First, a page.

or give them . . . heck, who knows?
Wednesday's gigantic merger of
, the TCI company that controls big pieces of cable programmers like the
, as the fifth wheel on what will be a $150 billion communications behemoth.
But even as TCI Chairman
C. Michael Armstrong
try to decide if Liberty fits into AT&T's long-term plans, analysts and some of Liberty's biggest investors say the company's future looks bright.
That confidence was reflected in Liberty's stock price, which rose 2 1/16, or almost 6%, to 38 3/16, yesterday on extremely heavy volume. With investors suddenly hot for entertainment companies, Liberty has now soared almost 60% since the beginning of the year, adding some $5 billion to its market cap.
"Lots of things can go right for this company," says Bill Nygren, portfolio manager for the $1.5 billion
fund, which has a position in the stock. Select and other Oakmark funds owned more than $400 million in Liberty shares as of March 31, making Oakmark the company's third-largest institutional shareholder, according to
Liberty is technically a subsidiary of TCI, but it trades as a separate "tracking stock," with a separate board and separate shareholders who have a claim on the economic value produced by its assets.
With just 13 full-time employees, according to TCI's 1997 annual report, Liberty isn't really an operating company. Instead, it holds a portfolio of stakes in programming channels. In addition to Discovery, those include the
home shopping network, the
sports network and Barry Diller's
The idea of the Liberty tracking stock: to let investors who are interested in entertainment programming channels like Discovery buy into them without having to invest in TCI's debt-heavy cable assets. At the same time, because Liberty remains connected to TCI, the structure guarantees that TCI will always look out for Liberty's interests, and vice-versa.
entertainment analyst Christopher Dixon says TCI created the structure because it wanted to give investors a way to value Liberty's programming while ensuring that the Liberty channels would always have a place on TCI's cable systems. Tracking stocks are important "to the degree that you need to have access to the
cable network," Dixon says. "What the tracking stock does is it allows you to have your cake and eat it too."
The tracking stock structure will be maintained as TCI merges with AT&T, the companies said Wednesday. Liberty will technically be a subsidiary of the new
, but it will have its own shareholders and be run by Malone with little oversight by AT&T. As part of the deal, Liberty will be merged with
, another TCI tracking stock, which holds most of TCI's noncable and nonprogramming assets, including a 30% stake in the wireless communications provider
The new structure is a winner for Liberty, says Ann Miletti, a senior analyst at the $2.2 billion
Strong Opportunity fund, which owns 1.5 million shares of Liberty: "Malone's got control -- he's got access to AT&T's balance sheet now without being an official part of AT&T." That will enable Malone to borrow at lower rates.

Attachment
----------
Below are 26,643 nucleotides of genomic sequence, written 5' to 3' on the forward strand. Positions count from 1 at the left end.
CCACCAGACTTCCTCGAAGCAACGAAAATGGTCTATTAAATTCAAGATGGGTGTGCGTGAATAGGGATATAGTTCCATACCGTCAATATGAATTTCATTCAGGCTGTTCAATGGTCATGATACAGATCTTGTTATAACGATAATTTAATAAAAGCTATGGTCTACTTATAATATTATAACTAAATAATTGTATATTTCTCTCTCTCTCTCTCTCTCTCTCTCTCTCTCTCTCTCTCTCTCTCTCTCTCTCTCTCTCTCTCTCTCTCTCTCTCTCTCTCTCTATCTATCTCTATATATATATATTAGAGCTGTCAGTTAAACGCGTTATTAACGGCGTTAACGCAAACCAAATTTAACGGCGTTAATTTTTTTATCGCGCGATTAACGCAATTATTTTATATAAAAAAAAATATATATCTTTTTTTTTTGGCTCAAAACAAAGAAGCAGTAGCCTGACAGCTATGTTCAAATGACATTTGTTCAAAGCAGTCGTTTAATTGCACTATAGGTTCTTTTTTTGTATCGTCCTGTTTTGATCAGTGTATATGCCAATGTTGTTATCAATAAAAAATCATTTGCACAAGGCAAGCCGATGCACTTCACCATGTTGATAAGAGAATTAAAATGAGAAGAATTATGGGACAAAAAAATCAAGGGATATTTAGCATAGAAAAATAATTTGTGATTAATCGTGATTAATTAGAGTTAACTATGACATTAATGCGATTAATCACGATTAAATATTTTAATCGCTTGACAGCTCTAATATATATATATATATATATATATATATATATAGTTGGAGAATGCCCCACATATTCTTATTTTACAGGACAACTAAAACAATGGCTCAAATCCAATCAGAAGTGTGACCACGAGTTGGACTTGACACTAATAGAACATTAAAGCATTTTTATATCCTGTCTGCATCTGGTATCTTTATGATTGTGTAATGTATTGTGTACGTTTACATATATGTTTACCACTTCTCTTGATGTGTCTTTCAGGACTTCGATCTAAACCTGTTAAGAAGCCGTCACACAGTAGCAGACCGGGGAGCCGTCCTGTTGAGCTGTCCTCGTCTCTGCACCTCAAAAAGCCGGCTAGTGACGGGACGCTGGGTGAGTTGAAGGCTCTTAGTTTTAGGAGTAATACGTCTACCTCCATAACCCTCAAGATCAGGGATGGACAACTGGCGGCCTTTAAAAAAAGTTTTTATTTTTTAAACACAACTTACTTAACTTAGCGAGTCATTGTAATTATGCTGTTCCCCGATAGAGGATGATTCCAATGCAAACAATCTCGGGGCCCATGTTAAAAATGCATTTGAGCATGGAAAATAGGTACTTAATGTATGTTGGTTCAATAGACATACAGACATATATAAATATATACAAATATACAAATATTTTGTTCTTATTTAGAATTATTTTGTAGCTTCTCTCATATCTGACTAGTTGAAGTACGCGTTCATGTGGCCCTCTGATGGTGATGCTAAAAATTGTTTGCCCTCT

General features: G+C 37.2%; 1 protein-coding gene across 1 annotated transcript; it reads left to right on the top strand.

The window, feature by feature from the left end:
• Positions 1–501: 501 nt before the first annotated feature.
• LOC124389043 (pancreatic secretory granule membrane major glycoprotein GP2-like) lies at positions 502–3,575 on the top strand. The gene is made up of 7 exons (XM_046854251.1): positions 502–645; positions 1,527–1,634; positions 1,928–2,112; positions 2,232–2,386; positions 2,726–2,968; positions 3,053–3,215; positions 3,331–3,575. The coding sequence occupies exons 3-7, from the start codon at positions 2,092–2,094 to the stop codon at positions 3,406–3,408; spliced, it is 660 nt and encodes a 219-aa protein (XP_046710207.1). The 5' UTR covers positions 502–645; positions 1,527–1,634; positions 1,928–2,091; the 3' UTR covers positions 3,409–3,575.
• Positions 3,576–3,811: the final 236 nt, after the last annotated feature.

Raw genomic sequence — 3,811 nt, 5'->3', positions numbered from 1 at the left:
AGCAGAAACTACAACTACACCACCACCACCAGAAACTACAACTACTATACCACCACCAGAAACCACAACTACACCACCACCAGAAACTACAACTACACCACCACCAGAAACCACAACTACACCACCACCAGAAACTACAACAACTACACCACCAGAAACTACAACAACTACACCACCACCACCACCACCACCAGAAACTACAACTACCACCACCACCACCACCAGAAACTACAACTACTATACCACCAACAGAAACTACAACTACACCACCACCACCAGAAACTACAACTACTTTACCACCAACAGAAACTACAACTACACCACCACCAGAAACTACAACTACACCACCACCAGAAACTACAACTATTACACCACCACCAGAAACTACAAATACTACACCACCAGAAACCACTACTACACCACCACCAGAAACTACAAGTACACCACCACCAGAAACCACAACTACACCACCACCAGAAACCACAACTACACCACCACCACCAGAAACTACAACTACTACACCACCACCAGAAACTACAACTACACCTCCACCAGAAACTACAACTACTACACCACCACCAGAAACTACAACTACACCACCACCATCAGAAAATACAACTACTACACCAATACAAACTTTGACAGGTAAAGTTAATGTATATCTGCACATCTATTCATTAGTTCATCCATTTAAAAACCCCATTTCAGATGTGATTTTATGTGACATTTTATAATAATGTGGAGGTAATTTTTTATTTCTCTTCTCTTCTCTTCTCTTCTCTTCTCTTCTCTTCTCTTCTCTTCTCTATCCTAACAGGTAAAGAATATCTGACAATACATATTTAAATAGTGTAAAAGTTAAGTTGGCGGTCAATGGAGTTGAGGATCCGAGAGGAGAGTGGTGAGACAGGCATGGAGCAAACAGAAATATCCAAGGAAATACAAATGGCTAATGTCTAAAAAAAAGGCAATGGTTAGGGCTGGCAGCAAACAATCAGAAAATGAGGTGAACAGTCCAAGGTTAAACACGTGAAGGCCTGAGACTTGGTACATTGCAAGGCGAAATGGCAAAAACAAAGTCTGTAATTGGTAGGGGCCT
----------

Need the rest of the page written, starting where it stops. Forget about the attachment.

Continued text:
Indeed, the recent run-up in the stock prices of Liberty and TCI has put the luster back on Malone, whose reputation was tarnished in the mid-'90s after a proposed merger between TCI and
fell through and TCI suffered from service troubles and heavy competition from satellite television. But that was then. Today, Malone's a visionary again, and shareholders are salivating at the idea that he'll run Liberty full-time.
"Malone is probably gonna end up running
Liberty, so whatever they end up doing with it is probably a good thing," says one hedge fund manager with a big stake in the company.
One mutual fund manager who asked not to be named says Malone told institutional investors and analysts on a conference call yesterday that the tracking stock structure was not a long-term solution for Liberty and that he and Armstrong would eventually decide whether Liberty belonged inside AT&T or as a separate company. But Miletti says the call didn't give her the impression that things would change. "I think it makes sense to keep it as a tracking stock now," she says. Malone could not be reached for comment.
Nygren says he thinks the combined Liberty/TCI Ventures could be worth as much as $27 billion, or $45 for each of the new company's roughly 600 million shares outstanding. In addition to Liberty's share in Discovery, which he values at $3 billion, and its stake in Fox Sports, worth about $2 billion, the company's most valuable assets include a 57 million-share stake in
now worth around $5 billion -- and a $5.5 billion cash hoard, as well as a $1.7 billion net operating-loss tax carryforward.
"They're going to have a lot of flexibility with a lot of cash. They're going to have some great assets," says Arden Armstrong, manager of the $600 million
MAS Mid-Cap Growth fund, which owns almost 400,000 Liberty shares. "If Malone doesn't have anything to do but focus on Liberty, a lot of things will happen."